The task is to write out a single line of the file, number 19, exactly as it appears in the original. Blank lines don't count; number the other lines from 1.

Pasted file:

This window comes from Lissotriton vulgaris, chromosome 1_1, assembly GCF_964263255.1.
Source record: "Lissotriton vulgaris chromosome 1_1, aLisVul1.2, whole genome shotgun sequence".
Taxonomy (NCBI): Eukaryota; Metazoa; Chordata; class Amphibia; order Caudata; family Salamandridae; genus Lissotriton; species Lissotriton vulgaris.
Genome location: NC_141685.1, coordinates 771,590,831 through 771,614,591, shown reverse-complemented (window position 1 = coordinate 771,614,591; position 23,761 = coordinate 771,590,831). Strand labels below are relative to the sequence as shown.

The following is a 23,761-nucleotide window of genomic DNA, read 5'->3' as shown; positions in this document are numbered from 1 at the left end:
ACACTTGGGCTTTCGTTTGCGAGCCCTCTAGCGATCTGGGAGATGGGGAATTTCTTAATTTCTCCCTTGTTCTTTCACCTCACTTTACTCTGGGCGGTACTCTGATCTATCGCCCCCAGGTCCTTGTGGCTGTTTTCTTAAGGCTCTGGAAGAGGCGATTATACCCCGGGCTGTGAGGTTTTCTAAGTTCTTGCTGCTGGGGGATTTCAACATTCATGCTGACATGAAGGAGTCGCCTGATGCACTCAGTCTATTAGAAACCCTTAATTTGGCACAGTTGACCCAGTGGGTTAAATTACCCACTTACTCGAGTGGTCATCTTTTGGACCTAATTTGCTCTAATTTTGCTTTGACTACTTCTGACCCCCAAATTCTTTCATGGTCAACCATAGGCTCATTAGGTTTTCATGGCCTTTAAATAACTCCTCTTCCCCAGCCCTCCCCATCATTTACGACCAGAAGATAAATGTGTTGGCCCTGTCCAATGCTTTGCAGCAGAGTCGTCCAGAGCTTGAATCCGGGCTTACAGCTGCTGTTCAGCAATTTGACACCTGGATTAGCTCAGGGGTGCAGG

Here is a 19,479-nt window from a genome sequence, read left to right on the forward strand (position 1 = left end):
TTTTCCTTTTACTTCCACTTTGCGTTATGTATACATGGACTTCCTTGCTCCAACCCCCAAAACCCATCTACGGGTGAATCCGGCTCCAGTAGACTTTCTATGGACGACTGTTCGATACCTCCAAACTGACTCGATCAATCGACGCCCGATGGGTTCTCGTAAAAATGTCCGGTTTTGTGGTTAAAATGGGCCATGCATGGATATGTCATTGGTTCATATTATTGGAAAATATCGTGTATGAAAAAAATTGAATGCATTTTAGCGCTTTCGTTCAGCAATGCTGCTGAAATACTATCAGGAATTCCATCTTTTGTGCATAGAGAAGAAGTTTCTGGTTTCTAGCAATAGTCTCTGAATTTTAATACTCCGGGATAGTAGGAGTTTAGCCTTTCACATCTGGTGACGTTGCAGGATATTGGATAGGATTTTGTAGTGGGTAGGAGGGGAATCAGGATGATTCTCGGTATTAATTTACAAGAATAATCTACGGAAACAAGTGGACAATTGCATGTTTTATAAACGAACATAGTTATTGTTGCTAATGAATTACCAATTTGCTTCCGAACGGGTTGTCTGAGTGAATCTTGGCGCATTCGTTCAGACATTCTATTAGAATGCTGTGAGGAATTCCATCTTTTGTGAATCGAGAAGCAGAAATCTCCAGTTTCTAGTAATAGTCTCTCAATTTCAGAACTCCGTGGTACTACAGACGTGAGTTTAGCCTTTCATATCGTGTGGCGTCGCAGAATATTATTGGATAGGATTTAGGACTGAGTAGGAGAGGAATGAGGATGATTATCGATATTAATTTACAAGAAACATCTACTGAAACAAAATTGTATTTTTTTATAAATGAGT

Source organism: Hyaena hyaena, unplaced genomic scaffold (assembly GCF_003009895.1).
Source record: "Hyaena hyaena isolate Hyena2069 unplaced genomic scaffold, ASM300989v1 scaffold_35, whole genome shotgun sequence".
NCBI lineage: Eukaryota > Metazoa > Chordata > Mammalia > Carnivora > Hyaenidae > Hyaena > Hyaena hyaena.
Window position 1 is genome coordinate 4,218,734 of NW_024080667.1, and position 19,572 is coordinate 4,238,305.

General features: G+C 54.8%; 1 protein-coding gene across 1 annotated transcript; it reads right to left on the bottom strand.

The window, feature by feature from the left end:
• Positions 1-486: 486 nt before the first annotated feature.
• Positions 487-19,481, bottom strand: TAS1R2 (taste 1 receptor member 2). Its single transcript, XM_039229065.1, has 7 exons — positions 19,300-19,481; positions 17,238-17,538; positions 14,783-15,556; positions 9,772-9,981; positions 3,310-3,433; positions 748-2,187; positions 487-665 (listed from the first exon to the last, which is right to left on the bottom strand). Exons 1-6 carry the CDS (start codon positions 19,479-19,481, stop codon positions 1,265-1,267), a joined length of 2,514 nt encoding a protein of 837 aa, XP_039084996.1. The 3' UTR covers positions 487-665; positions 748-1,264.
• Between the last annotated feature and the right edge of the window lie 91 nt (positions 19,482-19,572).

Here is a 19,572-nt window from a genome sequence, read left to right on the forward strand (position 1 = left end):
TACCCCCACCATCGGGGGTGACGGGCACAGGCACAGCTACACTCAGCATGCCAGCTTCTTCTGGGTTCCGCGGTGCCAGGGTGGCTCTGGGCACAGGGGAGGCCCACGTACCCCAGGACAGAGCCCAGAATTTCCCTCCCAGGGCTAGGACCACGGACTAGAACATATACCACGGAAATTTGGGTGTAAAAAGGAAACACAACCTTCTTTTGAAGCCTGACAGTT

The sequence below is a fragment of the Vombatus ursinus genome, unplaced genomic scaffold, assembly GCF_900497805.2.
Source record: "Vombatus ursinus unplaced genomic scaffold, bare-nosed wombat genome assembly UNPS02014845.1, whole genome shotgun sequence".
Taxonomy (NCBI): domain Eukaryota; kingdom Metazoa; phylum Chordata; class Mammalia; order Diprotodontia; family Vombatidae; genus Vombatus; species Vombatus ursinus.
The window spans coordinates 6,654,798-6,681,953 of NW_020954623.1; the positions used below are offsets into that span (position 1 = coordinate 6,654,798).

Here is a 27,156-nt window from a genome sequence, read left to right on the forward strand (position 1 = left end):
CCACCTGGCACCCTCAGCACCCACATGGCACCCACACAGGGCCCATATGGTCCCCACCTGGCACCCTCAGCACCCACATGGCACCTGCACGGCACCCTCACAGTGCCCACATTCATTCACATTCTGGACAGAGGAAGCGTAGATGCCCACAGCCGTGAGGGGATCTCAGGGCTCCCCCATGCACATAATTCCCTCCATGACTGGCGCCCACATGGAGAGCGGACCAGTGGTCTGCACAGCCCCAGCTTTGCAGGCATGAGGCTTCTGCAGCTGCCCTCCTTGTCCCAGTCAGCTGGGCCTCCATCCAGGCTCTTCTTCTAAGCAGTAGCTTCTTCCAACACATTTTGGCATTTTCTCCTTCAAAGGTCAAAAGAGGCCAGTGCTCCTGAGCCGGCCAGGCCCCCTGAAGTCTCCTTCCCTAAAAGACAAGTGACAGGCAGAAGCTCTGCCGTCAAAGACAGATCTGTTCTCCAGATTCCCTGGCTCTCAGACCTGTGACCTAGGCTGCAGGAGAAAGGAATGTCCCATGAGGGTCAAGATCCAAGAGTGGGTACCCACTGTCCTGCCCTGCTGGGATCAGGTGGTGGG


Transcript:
TACCCCCACCATCGGGGGTGACGGGCACAGGCACAGCTACACTCAGCATGCCAGCTTCTTCTGGGTTCCGCGGTGCCAGGGTGGCTCTGGGCACAGGGGAGGCCCACGTACCCCAGGACAGAGCCCAGAATTTCCCTCCCAGGGCTAGGACCACGGACTAGAACATATACCACGGAAATTTGGGTGTAAAAAGGAAACACAACCTTCTTTTGAAGCCTGACAGTT